• Graduated late or not at all (164 students, 37%, of cohort)
  • Became mysteriously unreachable, or went mysteriously uncounted (52 students, 12% of cohort)

And none of them are included in the salary calculation. So what’s the actual median outcome? We have no idea.

Second, if their outcomes are actually good, why do they have to constantly lie? As Vitalik once said:

If you have a good way of proving something, and a noisy way of proving something and, you choose the noisy way, that means chances are, it’s because you couldn’t do the good way in the first place.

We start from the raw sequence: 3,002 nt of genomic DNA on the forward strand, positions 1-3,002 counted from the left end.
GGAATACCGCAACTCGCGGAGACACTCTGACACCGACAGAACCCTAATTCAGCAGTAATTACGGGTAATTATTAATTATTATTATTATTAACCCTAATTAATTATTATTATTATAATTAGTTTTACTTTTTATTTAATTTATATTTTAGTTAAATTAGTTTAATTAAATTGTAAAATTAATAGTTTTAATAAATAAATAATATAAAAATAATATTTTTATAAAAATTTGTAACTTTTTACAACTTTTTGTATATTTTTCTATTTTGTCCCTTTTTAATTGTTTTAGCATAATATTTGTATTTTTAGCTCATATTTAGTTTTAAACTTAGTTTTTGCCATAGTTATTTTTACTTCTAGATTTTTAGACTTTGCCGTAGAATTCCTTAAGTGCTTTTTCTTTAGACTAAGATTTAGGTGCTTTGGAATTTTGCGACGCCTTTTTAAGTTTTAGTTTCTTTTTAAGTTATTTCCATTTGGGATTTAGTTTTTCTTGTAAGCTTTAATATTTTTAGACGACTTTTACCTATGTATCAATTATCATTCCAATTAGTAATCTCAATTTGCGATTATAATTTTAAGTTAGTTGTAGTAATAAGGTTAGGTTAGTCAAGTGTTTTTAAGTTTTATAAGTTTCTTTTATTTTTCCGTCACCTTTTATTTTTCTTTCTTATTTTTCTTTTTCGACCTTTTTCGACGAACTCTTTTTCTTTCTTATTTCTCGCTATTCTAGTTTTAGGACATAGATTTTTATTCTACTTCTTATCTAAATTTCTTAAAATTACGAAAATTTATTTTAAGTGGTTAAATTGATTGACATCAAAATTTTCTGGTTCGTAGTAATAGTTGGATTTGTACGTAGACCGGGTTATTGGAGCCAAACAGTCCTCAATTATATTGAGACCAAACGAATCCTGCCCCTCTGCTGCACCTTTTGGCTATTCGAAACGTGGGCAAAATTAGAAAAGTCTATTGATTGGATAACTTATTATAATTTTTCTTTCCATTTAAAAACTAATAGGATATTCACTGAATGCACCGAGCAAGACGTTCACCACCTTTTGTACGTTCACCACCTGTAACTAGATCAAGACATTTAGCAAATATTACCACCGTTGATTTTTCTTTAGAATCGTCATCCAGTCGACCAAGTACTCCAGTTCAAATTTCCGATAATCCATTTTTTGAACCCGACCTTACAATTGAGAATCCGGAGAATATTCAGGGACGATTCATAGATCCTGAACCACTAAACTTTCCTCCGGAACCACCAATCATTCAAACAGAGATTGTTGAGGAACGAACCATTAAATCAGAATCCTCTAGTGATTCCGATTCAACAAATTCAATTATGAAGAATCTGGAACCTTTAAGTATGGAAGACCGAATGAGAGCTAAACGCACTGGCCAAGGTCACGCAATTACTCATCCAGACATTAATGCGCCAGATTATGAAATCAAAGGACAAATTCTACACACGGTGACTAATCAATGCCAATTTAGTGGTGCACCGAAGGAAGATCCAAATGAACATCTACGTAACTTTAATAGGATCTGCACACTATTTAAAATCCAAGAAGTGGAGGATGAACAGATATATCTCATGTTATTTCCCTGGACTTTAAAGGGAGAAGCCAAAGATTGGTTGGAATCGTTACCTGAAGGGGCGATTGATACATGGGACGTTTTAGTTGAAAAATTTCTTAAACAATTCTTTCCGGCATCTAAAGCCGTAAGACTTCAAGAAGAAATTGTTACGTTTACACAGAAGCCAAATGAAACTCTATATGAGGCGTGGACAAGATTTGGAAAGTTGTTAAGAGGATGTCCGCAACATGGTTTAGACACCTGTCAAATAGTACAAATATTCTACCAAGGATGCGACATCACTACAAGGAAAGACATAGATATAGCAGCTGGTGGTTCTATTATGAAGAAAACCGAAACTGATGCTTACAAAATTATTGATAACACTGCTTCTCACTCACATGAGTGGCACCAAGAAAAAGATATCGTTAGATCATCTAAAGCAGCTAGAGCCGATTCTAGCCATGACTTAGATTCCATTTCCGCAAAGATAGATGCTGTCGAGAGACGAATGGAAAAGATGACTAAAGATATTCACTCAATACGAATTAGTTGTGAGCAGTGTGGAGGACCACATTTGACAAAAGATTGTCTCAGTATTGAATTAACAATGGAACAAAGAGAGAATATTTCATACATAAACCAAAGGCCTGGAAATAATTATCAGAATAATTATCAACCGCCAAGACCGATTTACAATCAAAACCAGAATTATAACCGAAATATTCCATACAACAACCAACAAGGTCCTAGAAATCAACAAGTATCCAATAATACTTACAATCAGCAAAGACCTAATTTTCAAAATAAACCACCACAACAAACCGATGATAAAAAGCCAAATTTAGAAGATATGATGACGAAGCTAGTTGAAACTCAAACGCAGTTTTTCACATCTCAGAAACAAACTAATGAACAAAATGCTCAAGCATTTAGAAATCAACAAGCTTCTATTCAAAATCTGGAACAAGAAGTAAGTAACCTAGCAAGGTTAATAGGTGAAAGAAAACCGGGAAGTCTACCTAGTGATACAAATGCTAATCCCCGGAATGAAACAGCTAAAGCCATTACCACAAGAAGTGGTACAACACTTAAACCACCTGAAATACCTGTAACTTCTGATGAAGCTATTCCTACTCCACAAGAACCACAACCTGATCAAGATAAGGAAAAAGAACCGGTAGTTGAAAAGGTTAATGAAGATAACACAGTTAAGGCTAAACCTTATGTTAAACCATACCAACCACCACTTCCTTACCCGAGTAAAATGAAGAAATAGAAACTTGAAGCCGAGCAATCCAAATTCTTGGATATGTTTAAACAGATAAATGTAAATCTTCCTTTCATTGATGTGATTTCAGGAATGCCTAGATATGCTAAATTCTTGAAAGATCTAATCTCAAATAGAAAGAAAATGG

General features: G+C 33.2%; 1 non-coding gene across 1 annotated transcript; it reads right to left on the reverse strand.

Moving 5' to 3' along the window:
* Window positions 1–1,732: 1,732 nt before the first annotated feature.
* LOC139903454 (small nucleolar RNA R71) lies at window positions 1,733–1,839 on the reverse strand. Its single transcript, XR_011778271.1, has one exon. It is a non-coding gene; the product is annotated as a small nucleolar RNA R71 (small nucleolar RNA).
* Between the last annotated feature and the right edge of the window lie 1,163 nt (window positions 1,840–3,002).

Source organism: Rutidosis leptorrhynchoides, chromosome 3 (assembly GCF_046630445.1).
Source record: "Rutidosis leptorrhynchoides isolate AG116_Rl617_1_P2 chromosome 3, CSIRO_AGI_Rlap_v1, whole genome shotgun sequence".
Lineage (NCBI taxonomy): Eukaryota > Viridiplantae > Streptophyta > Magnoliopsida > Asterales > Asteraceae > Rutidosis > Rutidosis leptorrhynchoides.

If Lambda actually cares about transparency, they should just report:

  • How many students have ever enrolled
  • How many students have been placed in jobs earning over $50,000
  • Average and median time to placement

And then I’ll happilly shut up and accept that exagerated marketing is sometimes required to make good things happen. Until then, pointing out that their transparency report is not actualy transparent and their anecdotes not actually representative is fair game.


[1] Allred’s tweet is deleted, but the original is still up. There is another tweet replying to Allred, suggesting that he did have a reply before deleting it.


Coda:

It’s me, I’m the asshole.


EDIT 11/19/2020:

A few more things to mention:

  • Lambda Fellows launched today, a seemingly illegal unpaid internship. Because nothing screems “valuable skills” like giving away labor for free.
  • Lambda’s Outcomes Report is descirbed as “biannual”, but over 6 months since publication, there has been no news of a subsequent report for the 2019 H2 cohort.